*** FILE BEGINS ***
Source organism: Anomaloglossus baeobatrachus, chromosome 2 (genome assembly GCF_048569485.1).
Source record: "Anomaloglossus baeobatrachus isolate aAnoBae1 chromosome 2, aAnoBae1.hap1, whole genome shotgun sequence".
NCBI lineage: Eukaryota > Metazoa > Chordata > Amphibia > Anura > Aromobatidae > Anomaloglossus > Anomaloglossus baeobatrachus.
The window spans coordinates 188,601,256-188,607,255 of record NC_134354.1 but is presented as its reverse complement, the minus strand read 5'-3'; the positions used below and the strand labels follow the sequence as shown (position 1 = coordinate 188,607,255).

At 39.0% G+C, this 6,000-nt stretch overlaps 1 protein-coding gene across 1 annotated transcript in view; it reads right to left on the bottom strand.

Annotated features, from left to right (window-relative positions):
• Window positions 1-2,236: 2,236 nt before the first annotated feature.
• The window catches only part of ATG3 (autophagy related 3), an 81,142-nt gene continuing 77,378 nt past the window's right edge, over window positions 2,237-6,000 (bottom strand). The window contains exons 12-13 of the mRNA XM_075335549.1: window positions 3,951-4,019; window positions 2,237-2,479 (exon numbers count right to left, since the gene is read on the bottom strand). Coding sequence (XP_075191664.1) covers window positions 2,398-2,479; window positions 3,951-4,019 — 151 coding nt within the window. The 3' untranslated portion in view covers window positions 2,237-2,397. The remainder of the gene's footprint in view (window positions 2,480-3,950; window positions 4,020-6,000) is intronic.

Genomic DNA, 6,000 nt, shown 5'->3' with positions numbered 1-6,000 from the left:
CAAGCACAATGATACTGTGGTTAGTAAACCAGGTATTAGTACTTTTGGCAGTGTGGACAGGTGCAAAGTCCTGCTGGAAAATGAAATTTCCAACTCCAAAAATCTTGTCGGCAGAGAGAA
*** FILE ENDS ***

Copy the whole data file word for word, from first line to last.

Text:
Source organism: Anomaloglossus baeobatrachus, chromosome 2 (genome assembly GCF_048569485.1).
Source record: "Anomaloglossus baeobatrachus isolate aAnoBae1 chromosome 2, aAnoBae1.hap1, whole genome shotgun sequence".
NCBI lineage: Eukaryota > Metazoa > Chordata > Amphibia > Anura > Aromobatidae > Anomaloglossus > Anomaloglossus baeobatrachus.
The window spans coordinates 188,601,256-188,607,255 of record NC_134354.1 but is presented as its reverse complement, the minus strand read 5'-3'; the positions used below and the strand labels follow the sequence as shown (position 1 = coordinate 188,607,255).

At 39.0% G+C, this 6,000-nt stretch overlaps 1 protein-coding gene across 1 annotated transcript in view; it reads right to left on the bottom strand.

Annotated features, from left to right (window-relative positions):
• Window positions 1-2,236: 2,236 nt before the first annotated feature.
• The window catches only part of ATG3 (autophagy related 3), an 81,142-nt gene continuing 77,378 nt past the window's right edge, over window positions 2,237-6,000 (bottom strand). The window contains exons 12-13 of the mRNA XM_075335549.1: window positions 3,951-4,019; window positions 2,237-2,479 (exon numbers count right to left, since the gene is read on the bottom strand). Coding sequence (XP_075191664.1) covers window positions 2,398-2,479; window positions 3,951-4,019 — 151 coding nt within the window. The 3' untranslated portion in view covers window positions 2,237-2,397. The remainder of the gene's footprint in view (window positions 2,480-3,950; window positions 4,020-6,000) is intronic.

Genomic DNA, 6,000 nt, shown 5'->3' with positions numbered 1-6,000 from the left:
CAAGCACAATGATACTGTGGTTAGTAAACCAGGTATTAGTACTTTTGGCAGTGTGGACAGGTGCAAAGTCCTGCTGGAAAATGAAATTTCCAACTCCAAAAATCTTGTCGGCAGAGAGAA